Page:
Choosing who you want to live with can be a hard decision. The obvious choice is people you like, but remember that liking someone you see for a few hours a day is not the same as liking someone who is around in your house all the time. Think about interests and lifestyle; are your potential housemates vegetarians/smokers/quiet/late night people or early risers? Think very carefully about living in the same house as your partner. It can put a lot of pressure on you, them, and your housemates. Remember too that if you do fall out with the other people in your house and want to move out, you will probably have to carry on paying rent until another tenant replaces you; seek advice if this situation arises.

how many people should i share with? Most students move into shared houses after their first year at University. Most houses for students are for 4/5 people to share. There are some larger houses available but living with more than four others creates more opportunities for disagreements! Read the communal living section in this handbook.

household bills It is advisable for each tenant to put their name as the account holder for one bill - this prevents one person having to deal with and potentially be liable for all the bills. Utility companies do not tend to put all the tenants’ names onto a bill and if they do will still take the first name as the point of contact and the person liable.

If you are paying money to another tenant, e.g. towards a bill, get a receipt or make sure you can prove you have paid the money (e.g. through paying by cheque). This may seem unnecessarily formal, but arguments over bills are common causes of problems. Note that if you are using a telephone company other than British Telecom, you may be required to sign an agreement for a minimum period of time; it should be possible to get an agreement for 9 months. If a large item of equipment is to be bought/hired, always consult everyone in the house. If you hire a TV, the license should be in the hirer’s name.

household decisions Be sensible about heating - not using it is false economy. A poorly heated house is not only a health hazard for the occupants, it also encourages condensation leading to damp and mould (this is different from damp caused by structural problems, which is the landlord’s responsibility). If you want to have a visitor, ensure that it is OK with the others in your household. If a visitor stays so long that s/he seems to have become resident, you may be in breach of your contract as well as annoying everybody else in the house.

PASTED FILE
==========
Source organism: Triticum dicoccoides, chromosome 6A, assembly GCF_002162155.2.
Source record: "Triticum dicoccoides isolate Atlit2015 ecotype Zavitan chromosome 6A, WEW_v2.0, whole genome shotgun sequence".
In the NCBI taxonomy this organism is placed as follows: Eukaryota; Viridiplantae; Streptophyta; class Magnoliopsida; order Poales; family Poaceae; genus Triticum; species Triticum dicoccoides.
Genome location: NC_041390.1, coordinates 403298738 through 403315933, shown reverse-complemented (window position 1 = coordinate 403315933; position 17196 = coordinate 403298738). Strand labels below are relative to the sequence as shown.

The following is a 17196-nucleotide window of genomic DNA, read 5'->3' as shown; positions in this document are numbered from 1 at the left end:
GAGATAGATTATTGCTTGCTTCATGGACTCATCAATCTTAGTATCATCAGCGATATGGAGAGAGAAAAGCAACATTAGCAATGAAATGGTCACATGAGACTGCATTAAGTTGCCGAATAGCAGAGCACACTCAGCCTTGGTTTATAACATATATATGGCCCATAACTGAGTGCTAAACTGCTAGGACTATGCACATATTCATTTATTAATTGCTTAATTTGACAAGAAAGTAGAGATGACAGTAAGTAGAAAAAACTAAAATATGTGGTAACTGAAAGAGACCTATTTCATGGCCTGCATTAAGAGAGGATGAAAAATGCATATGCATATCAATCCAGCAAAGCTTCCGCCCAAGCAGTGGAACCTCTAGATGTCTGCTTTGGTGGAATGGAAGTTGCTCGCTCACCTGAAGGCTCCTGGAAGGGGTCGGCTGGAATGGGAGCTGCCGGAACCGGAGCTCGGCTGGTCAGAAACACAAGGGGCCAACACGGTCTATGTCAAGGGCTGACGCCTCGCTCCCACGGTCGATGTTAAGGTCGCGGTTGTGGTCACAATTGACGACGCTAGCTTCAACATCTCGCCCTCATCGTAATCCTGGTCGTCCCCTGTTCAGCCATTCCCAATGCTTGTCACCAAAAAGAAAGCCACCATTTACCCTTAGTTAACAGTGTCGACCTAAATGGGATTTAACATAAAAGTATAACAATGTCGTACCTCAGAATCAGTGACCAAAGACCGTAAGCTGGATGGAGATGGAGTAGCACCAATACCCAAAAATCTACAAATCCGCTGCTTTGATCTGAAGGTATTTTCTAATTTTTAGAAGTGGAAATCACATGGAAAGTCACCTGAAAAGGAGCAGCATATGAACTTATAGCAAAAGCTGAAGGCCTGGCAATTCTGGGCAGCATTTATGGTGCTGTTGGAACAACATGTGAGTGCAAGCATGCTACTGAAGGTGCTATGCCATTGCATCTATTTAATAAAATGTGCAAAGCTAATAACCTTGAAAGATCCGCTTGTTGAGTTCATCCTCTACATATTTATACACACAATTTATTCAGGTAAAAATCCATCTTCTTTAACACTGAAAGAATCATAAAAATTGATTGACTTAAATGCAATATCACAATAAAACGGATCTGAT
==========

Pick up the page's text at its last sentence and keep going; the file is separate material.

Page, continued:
the dreaded housework This is often a cause of friction between housemates, as some individuals are more conscientious than others. If you want to live healthily and comfortably and avoid difficulties with your landlord, then regular cleaning is advisable. Rotas may work, particularly if you want to monitor the activities of the most reluctant housemate.

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A Y L L E A H E T R F I O R M A MEMBE

? Y T I N U MM

CO

YES YOU ARE. Being a student in Southampton means that you automatically belong to the wider city community. This comes with some responsibilities, to yourself, your neighbourhood and the city.

in the neighbourhood Free at last?! Most student accommodation in Southampton consists of terraced and semi-detached houses, your lifestyle is going to affect your neighbours so try to be considerate of their needs too. The following points will help to avoid the most obvious causes of disputes: • Introduce yourselves to the neighbours when you move in. • Don’t make a lot of noise late at night (i.e. after 11pm). • Be thoughtful about parking. Some areas have restricted parking anyway, but local residents expect to be able to use the space in front of their own house. Do you actually need your car here? • Try to keep the outside of your house looking tidy by, for example, occasionally washing windows and curtains, cutting back rampant hedges and grass, sweeping pathways and paved areas, clearing up litter, putting your wheelie bin off the pavement etc. REMEMBER - keep on good terms with your neighbours and they will probably be willing to keep an eye on your house while you are away. Southampton is one large community and students are an integral part of it. When returning home after an enjoyable evening out, please remember that you are not the only ones that live in this community. Remember how annoyed you get when you are woken in the middle of the night by a false fire alarm in halls. Travel quietly and safely, traffic cones and renditions of ‘The One and Only’ are not that funny at 3am! 14